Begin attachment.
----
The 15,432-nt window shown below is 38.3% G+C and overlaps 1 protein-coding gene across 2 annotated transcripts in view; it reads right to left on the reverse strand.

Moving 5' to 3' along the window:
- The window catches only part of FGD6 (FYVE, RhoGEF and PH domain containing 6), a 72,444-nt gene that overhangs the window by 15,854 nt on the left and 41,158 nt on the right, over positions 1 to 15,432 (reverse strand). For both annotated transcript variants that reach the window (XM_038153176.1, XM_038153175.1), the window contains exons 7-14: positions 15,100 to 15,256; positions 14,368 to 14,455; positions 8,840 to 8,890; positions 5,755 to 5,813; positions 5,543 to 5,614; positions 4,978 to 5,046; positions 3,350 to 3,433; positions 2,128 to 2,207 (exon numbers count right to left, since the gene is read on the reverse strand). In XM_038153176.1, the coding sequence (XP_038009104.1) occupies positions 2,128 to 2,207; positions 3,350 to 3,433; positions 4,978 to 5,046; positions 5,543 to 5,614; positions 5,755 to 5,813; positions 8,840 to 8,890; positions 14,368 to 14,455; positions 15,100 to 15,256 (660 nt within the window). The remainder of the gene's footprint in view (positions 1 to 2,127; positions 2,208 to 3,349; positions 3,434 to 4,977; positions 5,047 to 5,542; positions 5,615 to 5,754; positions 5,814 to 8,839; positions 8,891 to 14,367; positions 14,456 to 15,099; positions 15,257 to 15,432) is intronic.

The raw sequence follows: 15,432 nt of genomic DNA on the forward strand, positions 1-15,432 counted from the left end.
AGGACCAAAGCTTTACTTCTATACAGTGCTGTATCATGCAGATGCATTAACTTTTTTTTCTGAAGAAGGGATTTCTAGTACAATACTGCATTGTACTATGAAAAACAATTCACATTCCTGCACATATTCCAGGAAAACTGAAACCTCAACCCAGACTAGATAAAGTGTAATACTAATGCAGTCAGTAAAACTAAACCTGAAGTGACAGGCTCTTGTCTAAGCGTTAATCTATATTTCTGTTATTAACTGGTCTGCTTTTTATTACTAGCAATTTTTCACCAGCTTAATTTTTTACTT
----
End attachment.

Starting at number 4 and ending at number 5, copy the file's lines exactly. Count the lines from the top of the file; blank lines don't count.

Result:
The raw sequence follows: 15,432 nt of genomic DNA on the forward strand, positions 1-15,432 counted from the left end.
AGGACCAAAGCTTTACTTCTATACAGTGCTGTATCATGCAGATGCATTAACTTTTTTTTCTGAAGAAGGGATTTCTAGTACAATACTGCATTGTACTATGAAAAACAATTCACATTCCTGCACATATTCCAGGAAAACTGAAACCTCAACCCAGACTAGATAAAGTGTAATACTAATGCAGTCAGTAAAACTAAACCTGAAGTGACAGGCTCTTGTCTAAGCGTTAATCTATATTTCTGTTATTAACTGGTCTGCTTTTTATTACTAGCAATTTTTCACCAGCTTAATTTTTTACTT